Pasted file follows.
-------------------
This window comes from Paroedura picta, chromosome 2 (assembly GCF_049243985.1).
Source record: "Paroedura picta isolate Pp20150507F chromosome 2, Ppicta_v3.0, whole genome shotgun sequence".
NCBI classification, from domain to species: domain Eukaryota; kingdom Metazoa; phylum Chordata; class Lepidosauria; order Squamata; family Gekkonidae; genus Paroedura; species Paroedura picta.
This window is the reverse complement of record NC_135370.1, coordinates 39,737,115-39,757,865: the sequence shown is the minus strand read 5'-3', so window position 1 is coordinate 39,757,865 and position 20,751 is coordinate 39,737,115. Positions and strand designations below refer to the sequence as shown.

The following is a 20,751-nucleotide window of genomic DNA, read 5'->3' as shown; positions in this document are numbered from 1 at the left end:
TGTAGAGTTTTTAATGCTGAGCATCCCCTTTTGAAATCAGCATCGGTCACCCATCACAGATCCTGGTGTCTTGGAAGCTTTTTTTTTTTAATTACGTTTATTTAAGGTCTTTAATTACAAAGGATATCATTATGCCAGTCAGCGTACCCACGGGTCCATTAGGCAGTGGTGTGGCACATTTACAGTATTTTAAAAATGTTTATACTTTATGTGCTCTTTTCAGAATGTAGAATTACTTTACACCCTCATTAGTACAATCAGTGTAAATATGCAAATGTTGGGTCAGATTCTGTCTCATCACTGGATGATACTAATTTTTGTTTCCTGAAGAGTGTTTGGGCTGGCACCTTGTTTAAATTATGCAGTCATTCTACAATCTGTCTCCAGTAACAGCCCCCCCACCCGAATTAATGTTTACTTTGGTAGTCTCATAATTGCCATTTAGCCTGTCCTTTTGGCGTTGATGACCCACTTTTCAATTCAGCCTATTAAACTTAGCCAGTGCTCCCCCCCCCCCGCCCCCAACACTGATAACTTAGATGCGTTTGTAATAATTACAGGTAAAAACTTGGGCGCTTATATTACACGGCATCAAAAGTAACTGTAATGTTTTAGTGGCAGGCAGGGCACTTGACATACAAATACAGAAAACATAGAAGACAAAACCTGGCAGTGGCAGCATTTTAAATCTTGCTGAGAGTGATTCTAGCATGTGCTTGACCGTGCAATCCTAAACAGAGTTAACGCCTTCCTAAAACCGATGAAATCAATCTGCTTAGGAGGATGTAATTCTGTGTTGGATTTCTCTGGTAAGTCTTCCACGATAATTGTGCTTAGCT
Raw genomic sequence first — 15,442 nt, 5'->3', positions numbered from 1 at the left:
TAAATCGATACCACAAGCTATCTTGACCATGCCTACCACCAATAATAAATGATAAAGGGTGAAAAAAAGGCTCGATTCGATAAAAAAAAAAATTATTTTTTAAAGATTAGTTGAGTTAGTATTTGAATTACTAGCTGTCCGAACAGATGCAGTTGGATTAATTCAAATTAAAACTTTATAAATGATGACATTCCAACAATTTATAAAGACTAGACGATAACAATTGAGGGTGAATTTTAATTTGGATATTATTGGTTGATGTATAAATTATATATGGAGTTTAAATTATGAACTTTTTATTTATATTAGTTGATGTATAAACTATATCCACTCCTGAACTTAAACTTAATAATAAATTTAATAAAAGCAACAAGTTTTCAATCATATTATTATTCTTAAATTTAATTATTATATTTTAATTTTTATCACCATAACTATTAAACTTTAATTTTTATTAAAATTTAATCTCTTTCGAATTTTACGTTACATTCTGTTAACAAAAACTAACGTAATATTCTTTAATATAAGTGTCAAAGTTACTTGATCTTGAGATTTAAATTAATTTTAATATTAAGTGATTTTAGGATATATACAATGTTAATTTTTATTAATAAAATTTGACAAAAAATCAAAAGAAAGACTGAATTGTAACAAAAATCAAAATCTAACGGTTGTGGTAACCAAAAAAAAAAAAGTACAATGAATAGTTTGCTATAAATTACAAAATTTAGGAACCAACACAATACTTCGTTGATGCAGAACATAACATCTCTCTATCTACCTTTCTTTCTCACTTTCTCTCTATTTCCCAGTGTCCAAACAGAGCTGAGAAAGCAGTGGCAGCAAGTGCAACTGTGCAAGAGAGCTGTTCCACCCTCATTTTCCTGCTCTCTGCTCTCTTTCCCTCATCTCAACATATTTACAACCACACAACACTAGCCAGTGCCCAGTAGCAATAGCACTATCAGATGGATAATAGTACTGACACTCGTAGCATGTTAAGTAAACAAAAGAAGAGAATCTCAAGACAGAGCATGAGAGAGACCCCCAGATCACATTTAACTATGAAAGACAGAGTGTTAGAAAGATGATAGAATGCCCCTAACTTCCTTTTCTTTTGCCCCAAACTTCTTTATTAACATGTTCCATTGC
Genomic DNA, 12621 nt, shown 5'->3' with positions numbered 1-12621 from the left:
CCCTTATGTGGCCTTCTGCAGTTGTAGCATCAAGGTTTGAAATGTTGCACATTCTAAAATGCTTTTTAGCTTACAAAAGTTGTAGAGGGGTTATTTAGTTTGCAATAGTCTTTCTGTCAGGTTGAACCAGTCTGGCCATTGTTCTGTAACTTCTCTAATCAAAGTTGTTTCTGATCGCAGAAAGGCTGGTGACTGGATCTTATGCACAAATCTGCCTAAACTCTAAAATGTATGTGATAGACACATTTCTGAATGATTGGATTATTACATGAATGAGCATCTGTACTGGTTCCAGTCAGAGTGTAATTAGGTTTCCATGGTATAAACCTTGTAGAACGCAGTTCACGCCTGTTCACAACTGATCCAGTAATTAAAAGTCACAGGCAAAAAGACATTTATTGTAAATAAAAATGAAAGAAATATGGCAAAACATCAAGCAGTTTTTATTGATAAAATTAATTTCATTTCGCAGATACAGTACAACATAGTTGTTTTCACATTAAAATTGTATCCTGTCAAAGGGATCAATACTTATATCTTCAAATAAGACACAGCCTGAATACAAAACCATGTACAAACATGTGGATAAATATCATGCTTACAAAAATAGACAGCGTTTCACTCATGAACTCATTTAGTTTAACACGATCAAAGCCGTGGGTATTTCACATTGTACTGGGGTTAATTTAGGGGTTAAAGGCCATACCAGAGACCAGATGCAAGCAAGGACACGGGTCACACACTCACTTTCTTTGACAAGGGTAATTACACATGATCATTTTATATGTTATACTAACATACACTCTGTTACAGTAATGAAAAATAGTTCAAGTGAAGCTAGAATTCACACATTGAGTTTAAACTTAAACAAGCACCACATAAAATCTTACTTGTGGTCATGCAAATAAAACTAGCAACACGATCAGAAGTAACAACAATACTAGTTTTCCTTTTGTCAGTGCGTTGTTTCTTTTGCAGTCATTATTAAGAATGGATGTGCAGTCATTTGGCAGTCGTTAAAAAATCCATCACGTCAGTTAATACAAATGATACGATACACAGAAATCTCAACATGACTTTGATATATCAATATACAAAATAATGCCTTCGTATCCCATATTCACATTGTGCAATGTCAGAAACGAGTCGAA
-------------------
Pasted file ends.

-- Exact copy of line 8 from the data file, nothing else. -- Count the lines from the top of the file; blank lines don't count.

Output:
TAAATCGATACCACAAGCTATCTTGACCATGCCTACCACCAATAATAAATGATAAAGGGTGAAAAAAAGGCTCGATTCGATAAAAAAAAAAATTATTTTTTAAAGATTAGTTGAGTTAGTATTTGAATTACTAGCTGTCCGAACAGATGCAGTTGGATTAATTCAAATTAAAACTTTATAAATGATGACATTCCAACAATTTATAAAGACTAGACGATAACAATTGAGGGTGAATTTTAATTTGGATATTATTGGTTGATGTATAAATTATATATGGAGTTTAAATTATGAACTTTTTATTTATATTAGTTGATGTATAAACTATATCCACTCCTGAACTTAAACTTAATAATAAATTTAATAAAAGCAACAAGTTTTCAATCATATTATTATTCTTAAATTTAATTATTATATTTTAATTTTTATCACCATAACTATTAAACTTTAATTTTTATTAAAATTTAATCTCTTTCGAATTTTACGTTACATTCTGTTAACAAAAACTAACGTAATATTCTTTAATATAAGTGTCAAAGTTACTTGATCTTGAGATTTAAATTAATTTTAATATTAAGTGATTTTAGGATATATACAATGTTAATTTTTATTAATAAAATTTGACAAAAAATCAAAAGAAAGACTGAATTGTAACAAAAATCAAAATCTAACGGTTGTGGTAACCAAAAAAAAAAAAGTACAATGAATAGTTTGCTATAAATTACAAAATTTAGGAACCAACACAATACTTCGTTGATGCAGAACATAACATCTCTCTATCTACCTTTCTTTCTCACTTTCTCTCTATTTCCCAGTGTCCAAACAGAGCTGAGAAAGCAGTGGCAGCAAGTGCAACTGTGCAAGAGAGCTGTTCCACCCTCATTTTCCTGCTCTCTGCTCTCTTTCCCTCATCTCAACATATTTACAACCACACAACACTAGCCAGTGCCCAGTAGCAATAGCACTATCAGATGGATAATAGTACTGACACTCGTAGCATGTTAAGTAAACAAAAGAAGAGAATCTCAAGACAGAGCATGAGAGAGACCCCCAGATCACATTTAACTATGAAAGACAGAGTGTTAGAAAGATGATAGAATGCCCCTAACTTCCTTTTCTTTTGCCCCAAACTTCTTTATTAACATGTTCCATTGC